The New Spoiler Space

Posted: August 21st, 2014 under Spoiler Space.

Sorry, distractions hit and I forgot I was supposed to get on with this.    This is your new spoiler space for talking about anything new and spoilerish.   If any of you do show up at DragonCon, you will hear me read something that would be a spoiler, so it’s under the this blanket (or will be, about 10 days from now.)

Please keep spoiler-space discussions to discussions of what’s actually been written, and avoid too much speculation on what might be written.   If you start thinking ahead like writers, it’s inevitable that one of you will come up with something far too close to what I’m doing, and that can cause us (you, me, agent, publisher) problems of the “which came first, chicken or egg” variety.   I do stay out of spoiler space, mostly, but as the moderator of the comment section, I see things willy nilly whenever I go to the cmments section to answer a comment (which I do because it lets me use italics and other formatting bits.)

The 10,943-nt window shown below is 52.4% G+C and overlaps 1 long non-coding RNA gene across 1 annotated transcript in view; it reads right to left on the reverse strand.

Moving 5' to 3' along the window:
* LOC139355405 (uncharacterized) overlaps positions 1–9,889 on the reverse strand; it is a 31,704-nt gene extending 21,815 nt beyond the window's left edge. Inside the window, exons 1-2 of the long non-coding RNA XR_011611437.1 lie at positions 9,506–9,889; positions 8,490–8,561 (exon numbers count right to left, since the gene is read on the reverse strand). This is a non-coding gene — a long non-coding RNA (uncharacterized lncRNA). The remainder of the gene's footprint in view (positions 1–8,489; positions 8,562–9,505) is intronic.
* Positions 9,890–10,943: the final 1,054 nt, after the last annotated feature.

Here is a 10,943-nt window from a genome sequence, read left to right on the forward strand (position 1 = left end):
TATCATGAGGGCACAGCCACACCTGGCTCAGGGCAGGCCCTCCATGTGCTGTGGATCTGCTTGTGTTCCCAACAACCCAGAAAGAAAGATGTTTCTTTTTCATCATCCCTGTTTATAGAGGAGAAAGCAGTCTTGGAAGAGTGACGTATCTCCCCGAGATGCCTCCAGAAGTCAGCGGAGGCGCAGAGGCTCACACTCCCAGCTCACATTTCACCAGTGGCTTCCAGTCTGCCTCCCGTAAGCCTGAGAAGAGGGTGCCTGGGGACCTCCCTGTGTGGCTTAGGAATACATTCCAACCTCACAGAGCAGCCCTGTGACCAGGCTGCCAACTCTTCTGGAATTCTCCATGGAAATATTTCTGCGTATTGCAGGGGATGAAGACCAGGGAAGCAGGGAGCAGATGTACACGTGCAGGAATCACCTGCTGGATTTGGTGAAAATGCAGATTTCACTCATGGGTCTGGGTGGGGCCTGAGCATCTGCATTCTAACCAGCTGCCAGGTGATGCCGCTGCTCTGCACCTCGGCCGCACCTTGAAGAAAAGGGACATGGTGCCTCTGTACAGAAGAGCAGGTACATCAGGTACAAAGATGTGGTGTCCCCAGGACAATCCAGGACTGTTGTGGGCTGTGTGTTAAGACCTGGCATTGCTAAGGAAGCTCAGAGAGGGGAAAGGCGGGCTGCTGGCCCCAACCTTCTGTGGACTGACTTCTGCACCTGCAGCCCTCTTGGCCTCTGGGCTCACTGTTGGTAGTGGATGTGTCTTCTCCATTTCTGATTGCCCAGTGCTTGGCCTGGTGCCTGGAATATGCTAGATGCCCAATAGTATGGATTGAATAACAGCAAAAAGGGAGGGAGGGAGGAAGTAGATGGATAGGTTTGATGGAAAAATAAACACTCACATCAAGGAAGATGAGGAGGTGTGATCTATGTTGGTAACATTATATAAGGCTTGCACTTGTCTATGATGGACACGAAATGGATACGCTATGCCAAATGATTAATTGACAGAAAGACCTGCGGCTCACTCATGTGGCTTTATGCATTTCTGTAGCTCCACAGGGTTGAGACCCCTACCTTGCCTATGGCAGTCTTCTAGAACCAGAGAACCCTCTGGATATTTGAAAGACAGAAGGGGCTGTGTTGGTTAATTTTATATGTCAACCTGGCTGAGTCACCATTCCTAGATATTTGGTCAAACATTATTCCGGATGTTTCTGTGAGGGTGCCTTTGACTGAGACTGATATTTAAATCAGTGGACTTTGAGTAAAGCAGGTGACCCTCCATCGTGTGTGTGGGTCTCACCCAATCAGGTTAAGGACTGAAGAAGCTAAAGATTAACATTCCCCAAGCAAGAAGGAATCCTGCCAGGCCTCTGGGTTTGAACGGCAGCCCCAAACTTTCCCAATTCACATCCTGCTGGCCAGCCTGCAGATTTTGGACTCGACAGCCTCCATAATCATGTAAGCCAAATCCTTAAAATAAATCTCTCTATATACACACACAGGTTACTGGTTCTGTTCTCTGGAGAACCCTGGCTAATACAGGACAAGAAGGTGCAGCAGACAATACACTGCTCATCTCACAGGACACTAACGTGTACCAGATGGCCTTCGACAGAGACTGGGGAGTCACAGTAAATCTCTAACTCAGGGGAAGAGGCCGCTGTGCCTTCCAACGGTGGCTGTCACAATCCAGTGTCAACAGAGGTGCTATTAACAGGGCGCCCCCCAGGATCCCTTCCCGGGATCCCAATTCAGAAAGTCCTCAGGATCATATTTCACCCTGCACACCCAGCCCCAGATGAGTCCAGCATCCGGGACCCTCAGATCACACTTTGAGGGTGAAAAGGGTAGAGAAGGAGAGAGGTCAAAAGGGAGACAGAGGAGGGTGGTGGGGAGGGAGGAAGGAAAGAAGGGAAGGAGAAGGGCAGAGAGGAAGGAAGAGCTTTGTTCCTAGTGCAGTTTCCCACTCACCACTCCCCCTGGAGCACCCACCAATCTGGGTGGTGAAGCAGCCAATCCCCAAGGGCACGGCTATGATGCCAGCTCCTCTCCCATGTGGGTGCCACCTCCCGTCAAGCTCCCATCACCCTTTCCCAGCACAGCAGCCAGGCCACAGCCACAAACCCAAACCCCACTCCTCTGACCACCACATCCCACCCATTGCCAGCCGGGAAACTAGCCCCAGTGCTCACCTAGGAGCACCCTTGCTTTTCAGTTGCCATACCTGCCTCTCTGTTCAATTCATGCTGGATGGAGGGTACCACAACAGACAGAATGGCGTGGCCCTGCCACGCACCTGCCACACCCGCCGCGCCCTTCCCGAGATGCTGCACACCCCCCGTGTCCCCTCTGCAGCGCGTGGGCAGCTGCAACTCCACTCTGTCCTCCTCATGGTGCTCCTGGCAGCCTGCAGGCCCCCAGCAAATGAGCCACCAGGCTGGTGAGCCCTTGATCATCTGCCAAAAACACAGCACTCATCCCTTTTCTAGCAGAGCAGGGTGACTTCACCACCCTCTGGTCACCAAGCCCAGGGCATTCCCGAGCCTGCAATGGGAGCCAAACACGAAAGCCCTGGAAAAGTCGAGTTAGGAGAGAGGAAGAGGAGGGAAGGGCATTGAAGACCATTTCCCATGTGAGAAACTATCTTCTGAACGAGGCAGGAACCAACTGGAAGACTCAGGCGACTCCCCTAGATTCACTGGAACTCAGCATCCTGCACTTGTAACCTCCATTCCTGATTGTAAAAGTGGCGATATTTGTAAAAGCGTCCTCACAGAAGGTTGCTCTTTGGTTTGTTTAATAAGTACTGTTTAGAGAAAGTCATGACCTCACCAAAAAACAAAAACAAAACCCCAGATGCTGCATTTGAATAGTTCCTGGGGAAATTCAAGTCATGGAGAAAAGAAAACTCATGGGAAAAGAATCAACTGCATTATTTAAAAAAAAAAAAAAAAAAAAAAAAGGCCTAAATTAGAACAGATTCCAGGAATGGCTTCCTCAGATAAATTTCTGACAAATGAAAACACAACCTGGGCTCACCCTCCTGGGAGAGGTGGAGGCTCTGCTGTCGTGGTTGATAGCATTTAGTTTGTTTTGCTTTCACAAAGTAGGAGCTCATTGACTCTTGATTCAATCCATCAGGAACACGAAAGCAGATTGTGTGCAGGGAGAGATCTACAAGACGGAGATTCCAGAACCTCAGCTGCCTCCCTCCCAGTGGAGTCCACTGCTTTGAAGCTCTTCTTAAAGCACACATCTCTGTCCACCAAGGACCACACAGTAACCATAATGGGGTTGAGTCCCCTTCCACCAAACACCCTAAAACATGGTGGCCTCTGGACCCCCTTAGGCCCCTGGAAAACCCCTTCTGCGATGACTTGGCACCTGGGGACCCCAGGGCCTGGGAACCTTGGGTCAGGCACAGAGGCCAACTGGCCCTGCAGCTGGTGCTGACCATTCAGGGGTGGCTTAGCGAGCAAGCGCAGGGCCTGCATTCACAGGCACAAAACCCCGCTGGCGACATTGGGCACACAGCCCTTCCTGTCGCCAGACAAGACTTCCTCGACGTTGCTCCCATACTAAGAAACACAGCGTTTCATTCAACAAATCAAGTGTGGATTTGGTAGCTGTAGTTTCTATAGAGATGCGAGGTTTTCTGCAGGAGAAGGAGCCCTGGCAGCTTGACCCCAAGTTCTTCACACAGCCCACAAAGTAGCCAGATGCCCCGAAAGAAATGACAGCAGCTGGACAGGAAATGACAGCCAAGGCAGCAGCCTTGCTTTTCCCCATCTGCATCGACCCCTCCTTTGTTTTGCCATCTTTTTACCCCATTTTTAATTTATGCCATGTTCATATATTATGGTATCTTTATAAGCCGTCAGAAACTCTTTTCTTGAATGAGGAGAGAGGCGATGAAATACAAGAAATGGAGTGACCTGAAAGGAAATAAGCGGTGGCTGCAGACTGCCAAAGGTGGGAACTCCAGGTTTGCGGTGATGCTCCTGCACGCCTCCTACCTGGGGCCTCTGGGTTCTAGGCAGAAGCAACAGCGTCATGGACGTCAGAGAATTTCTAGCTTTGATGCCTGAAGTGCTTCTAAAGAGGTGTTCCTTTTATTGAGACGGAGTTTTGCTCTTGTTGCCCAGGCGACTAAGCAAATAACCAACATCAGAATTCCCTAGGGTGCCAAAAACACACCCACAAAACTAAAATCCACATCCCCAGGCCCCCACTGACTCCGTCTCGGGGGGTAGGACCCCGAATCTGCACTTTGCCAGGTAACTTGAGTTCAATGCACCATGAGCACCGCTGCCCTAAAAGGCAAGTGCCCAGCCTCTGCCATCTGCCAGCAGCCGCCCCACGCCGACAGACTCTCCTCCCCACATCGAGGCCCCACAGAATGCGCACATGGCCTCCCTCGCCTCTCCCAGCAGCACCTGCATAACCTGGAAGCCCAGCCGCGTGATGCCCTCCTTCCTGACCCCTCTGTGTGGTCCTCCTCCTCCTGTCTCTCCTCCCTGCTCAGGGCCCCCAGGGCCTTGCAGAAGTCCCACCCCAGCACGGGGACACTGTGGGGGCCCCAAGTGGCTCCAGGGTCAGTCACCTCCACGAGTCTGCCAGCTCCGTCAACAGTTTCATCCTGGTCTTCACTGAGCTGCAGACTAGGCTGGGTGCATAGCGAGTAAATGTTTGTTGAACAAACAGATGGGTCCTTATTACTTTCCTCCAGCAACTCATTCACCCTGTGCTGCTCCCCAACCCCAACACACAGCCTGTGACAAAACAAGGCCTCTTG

Anyway–you have been forewarned.  If you hate spoilers, do not read any comments in anything labeled a Spoiler Space.  (It’s after midnight, my brain was already brown and crispy at the edges and is now thoroughly fried.)


  • Comment by Jonathan Schor — August 22, 2014 @ 7:04 am


    Speaking of spoiling – not much has been said concerning what Farin does with food waste. Feed the pigs? Midden heap? There is mention of the spreading of the jack’s waste at Duke Falin’s and two soldiers are found in a midden during the war with Siviana.

  • Comment by Wickersham's Conscience — August 22, 2014 @ 10:17 am


    My review of Crown from Amazon:

    Crown of Renewal completes the Paladin’s Legacy arc of stories, which themselves followed after the Deed of Paksenarrion arc, and the Legacy of Gird duology. As has always been the case in Moon’s fantasy stories, the arcs don’t answer all of the questions that the novels have raised, or conclude all the stories. Life isn’t like that.